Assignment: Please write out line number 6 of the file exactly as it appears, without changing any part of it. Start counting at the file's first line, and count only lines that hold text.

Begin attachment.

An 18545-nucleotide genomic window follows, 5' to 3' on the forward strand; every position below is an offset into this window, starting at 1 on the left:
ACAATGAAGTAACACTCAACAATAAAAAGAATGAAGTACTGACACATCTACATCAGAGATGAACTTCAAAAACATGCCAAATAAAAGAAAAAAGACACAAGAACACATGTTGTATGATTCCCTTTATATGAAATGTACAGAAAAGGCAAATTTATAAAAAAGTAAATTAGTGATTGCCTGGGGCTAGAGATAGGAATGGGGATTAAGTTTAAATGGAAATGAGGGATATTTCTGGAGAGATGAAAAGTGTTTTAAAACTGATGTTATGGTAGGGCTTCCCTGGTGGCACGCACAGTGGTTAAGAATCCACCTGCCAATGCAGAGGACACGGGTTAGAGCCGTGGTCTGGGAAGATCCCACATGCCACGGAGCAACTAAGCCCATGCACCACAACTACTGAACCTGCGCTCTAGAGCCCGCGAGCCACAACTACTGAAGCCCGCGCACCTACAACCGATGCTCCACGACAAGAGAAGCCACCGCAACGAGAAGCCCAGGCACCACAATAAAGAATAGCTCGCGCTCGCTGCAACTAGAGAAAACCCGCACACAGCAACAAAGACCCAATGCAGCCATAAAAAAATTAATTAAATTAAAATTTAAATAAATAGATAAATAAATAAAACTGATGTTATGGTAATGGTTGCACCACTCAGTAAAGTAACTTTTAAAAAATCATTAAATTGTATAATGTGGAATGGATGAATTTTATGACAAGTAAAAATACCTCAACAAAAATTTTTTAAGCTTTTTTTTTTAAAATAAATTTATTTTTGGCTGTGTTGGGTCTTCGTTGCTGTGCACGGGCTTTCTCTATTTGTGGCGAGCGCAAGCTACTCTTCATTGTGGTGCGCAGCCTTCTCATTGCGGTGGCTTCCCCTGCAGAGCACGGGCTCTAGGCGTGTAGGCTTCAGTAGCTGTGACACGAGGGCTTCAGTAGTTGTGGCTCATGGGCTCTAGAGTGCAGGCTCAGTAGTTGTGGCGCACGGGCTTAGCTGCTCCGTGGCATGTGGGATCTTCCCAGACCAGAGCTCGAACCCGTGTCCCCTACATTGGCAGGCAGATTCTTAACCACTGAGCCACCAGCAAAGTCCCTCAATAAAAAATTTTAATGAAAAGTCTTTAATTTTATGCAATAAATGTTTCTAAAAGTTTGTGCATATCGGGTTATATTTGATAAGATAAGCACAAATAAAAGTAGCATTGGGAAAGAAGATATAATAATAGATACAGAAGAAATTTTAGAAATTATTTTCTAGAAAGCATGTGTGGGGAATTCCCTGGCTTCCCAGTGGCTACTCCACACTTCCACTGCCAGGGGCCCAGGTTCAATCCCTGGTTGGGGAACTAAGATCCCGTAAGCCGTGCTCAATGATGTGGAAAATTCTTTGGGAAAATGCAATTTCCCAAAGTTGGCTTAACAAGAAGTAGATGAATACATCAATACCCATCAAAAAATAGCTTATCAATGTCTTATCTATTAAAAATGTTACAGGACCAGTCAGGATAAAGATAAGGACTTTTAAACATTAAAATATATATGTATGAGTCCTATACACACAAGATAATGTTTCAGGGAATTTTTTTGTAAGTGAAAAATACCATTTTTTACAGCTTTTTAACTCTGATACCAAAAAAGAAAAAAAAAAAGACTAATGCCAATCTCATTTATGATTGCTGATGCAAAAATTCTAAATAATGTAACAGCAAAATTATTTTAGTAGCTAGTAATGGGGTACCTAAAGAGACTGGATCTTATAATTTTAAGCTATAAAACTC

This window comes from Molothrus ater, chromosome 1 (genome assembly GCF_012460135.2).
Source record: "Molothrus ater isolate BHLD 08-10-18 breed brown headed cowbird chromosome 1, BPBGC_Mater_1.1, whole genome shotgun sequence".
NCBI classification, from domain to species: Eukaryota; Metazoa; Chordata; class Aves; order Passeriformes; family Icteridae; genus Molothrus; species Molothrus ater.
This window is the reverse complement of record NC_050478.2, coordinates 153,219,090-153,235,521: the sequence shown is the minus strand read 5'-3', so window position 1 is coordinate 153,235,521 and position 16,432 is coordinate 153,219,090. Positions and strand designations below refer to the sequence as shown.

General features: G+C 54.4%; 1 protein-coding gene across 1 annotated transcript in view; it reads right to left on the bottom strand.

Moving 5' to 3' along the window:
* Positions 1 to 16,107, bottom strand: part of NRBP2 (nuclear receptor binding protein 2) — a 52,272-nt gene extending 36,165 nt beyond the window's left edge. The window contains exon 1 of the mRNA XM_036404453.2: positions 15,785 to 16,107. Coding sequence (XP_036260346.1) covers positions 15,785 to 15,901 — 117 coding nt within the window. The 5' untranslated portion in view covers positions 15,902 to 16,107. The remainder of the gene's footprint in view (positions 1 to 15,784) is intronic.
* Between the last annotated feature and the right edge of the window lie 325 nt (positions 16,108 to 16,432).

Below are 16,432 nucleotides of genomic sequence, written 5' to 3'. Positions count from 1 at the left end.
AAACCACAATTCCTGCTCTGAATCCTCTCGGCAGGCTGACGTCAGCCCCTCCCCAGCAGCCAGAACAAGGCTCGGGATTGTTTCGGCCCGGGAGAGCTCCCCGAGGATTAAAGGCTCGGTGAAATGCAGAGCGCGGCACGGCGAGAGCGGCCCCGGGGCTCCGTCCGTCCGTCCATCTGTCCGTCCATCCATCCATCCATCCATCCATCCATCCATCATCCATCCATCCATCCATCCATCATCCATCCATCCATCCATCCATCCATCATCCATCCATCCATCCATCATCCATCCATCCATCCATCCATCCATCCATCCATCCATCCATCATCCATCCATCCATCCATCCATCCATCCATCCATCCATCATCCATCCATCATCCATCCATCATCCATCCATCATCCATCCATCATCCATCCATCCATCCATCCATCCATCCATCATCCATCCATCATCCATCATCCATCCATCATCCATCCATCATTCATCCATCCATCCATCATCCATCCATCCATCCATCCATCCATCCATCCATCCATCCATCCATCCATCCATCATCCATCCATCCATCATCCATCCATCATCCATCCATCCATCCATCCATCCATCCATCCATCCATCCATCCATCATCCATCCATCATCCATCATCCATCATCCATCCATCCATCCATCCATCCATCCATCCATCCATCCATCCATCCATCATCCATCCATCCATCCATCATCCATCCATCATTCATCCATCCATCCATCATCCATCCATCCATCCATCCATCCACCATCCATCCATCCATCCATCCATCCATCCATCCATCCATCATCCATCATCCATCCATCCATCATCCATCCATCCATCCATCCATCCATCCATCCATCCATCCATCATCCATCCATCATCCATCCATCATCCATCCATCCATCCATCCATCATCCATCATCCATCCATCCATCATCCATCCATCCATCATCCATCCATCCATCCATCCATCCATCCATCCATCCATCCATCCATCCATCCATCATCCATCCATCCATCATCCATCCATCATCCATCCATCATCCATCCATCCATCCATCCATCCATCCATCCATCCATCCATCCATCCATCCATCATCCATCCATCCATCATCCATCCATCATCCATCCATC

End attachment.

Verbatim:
This window is the reverse complement of record NC_050478.2, coordinates 153,219,090-153,235,521: the sequence shown is the minus strand read 5'-3', so window position 1 is coordinate 153,235,521 and position 16,432 is coordinate 153,219,090. Positions and strand designations below refer to the sequence as shown.